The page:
top of page

Global Review of Battery Storage: Today's Fastest Growing Clean Energy Technology

Updated: May 29

Batteries and EBOS installed inside

The International Energy Agency’s (IEA) report "Batteries and Secure Energy Transitions" dives into the amazing progress we've made with batteries, future trends, and the challenges ahead. In 2023, battery storage in the power sector more than doubled, with big gains in utility-scale batteries, behind-the-meter storage, mini-grids, solar home systems, and electric vehicles (EVs). Lithium-ion batteries are leading the way because they've become cheaper and more efficient, thanks to policy support in many places, including Africa.


Looking ahead, innovations in battery chemistry and manufacturing are set to cut global lithium-ion battery costs by another 40% by 2030, and sodium-ion batteries are expected to hit the market. Batteries are crucial for balancing renewable energy sources like wind and solar. In exciting news, solar PV plus batteries is now as affordable as new coal-fired power in India, and soon, it will compete with new coal in China and new natural gas-fired power in the U.S. To meet the IEA’s net-zero goals by 2030, we need to increase battery deployment sevenfold. If all planned plants are built on time, we can hit this target and diversify our currently concentrated supply chain.


Batteries have become a key part of today's energy system and are the fastest-growing energy technology out there. In 2023, battery storage in the power sector grew faster than any other commercially available energy technology, doubling year-on-year. 42 GW of battery storage has been added globally, with utility-scale projects, behind-the-meter batteries, mini-grids, and solar home systems leading the way. EV battery deployment also jumped by 40%, with 14 million new electric cars hitting the roads, showing that the energy sector now uses over 90% of lithium-ion batteries annually.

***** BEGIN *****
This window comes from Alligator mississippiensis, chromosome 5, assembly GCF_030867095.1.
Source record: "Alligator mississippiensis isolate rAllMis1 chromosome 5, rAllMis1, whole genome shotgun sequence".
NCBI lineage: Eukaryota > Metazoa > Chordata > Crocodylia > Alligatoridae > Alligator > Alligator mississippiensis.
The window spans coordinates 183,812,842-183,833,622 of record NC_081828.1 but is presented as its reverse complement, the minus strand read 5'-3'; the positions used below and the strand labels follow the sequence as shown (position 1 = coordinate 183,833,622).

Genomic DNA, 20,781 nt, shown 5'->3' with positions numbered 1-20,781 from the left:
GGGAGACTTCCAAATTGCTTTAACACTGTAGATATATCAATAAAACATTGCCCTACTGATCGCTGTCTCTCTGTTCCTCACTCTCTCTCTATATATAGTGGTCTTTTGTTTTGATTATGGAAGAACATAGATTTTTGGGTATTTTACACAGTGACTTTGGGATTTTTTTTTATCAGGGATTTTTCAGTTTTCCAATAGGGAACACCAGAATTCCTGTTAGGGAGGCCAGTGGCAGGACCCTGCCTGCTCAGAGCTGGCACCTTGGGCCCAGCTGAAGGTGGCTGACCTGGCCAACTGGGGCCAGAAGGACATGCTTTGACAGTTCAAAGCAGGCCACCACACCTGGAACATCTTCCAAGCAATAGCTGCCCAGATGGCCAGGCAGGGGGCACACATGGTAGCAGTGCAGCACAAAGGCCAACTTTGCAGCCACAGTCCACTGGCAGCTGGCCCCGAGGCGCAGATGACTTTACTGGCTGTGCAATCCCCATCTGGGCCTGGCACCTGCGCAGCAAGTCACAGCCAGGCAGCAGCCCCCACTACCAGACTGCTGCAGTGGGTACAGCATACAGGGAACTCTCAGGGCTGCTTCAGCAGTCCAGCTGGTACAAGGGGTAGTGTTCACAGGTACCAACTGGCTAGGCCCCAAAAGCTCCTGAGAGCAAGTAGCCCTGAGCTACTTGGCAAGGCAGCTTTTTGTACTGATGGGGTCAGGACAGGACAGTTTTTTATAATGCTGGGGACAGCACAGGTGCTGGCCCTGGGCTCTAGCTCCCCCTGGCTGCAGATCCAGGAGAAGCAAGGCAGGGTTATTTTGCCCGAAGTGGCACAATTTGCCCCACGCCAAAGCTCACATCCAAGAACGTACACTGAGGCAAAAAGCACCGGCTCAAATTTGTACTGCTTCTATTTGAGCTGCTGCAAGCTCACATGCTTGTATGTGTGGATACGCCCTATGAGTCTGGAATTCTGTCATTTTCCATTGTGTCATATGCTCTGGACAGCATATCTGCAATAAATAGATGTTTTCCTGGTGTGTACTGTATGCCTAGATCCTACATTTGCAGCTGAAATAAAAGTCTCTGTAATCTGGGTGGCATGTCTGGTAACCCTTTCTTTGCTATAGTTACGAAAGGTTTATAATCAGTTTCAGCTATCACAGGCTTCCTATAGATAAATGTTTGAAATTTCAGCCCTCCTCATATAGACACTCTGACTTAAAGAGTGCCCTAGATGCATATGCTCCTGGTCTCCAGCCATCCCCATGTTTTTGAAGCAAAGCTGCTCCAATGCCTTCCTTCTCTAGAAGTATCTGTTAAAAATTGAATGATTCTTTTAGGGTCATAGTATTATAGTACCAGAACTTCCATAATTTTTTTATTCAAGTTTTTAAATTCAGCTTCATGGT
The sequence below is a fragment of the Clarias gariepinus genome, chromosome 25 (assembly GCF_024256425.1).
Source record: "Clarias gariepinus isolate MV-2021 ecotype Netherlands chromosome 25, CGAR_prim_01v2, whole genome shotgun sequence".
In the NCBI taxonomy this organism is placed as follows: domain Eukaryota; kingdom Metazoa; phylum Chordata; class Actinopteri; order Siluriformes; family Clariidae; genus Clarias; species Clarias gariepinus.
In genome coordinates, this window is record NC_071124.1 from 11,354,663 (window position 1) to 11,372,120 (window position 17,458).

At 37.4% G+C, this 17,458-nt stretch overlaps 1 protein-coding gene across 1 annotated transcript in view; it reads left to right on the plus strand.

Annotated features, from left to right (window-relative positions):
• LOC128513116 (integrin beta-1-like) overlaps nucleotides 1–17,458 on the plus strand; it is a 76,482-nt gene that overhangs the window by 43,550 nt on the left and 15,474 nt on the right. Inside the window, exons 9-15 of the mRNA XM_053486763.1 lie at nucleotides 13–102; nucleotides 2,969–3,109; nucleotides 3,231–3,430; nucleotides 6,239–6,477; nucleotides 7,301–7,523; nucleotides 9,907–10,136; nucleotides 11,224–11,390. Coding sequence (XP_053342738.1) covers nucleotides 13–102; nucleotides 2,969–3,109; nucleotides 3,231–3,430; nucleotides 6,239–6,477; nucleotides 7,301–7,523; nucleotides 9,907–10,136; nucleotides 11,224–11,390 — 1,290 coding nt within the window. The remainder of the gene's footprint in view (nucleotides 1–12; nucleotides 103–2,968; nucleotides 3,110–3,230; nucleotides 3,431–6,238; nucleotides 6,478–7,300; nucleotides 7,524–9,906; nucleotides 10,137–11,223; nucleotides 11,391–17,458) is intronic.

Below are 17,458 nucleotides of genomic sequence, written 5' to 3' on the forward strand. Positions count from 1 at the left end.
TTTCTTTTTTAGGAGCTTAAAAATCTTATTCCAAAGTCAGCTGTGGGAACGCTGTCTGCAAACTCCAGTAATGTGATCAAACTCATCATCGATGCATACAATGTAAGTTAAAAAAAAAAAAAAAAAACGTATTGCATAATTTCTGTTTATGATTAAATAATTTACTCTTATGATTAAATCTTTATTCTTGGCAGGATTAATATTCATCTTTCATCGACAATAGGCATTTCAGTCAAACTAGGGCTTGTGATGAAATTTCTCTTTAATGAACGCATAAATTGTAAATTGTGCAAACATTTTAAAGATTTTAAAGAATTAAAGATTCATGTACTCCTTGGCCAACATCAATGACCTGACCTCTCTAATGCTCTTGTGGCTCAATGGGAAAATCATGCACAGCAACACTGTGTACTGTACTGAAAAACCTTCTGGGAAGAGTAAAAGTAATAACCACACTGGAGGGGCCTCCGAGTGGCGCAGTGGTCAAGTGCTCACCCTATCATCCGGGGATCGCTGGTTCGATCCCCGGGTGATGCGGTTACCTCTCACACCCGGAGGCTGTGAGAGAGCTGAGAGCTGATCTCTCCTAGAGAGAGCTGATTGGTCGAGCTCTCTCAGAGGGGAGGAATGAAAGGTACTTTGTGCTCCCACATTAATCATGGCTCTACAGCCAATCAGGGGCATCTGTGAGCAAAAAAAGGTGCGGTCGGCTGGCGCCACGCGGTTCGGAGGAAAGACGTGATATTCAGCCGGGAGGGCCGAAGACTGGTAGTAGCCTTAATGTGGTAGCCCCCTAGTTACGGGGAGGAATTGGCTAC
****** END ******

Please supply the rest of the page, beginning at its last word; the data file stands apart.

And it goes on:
Lithium-ion batteries are dominating because their prices have plummeted—from $1,400 per kilowatt-hour in 2010 to less than $140 in 2023—and they've gotten better in terms of energy density and lifespan. This makes them essential for both personal devices and the energy sector. By 2023, there were nearly 45 million EVs and over 85 GW of battery storage in the power sector worldwide.


Lithium-ion batteries' adaptability to different mineral supplies and prices is a big plus. In 2023, lithium iron phosphate (LFP) batteries made up 40% of EV sales and 80% of new battery storage. Policy support has really helped, with China leading the battery market, followed by the EU and the U.S. Battery use is also growing in emerging markets and developing economies, especially in Africa, where almost 400 million people are getting electricity through solutions like solar home systems and mini-grids.


To hit the COP28 targets, battery deployment needs to increase sevenfold by 2030. Batteries are crucial for moving away from fossil fuels, boosting energy efficiency through electrification, and ramping up renewable energy use. By 2030, EVs could cut the need for 8 million barrels of oil per day, more than Europe's current road transport oil consumption. Battery storage also helps shift away from coal and natural gas in the power sector, making power systems more efficient.


To meet 2030 goals, global energy storage needs to increase sixfold, with battery storage growing 14 times to 1,200 GW. This will require strong action from policymakers and the industry, given how quickly and flexibly battery storage can be deployed.


We can expect further cost declines and innovations in battery tech, making them more affordable and effective. By 2030, lithium-ion battery costs are projected to drop another 40%, with sodium-ion batteries becoming a cost-effective alternative. The battery market's value is set to quadruple by 2030, driven by huge investments and the potential to transform industries like the global car market and renewable energy sectors.


But rapid market growth also brings challenges, especially in scaling up the supply of critical minerals. Addressing policy and regulatory barriers is crucial to ensure we have the necessary minerals and sustainable manufacturing processes. Effective recycling can also help provide a secondary source of minerals, reducing reliance on primary supplies and minimizing environmental impacts. Policymakers need to support secure, resilient, and sustainable battery supply chains to meet our ambitious 2030 goals and beyond.

54 views0 comments


bottom of page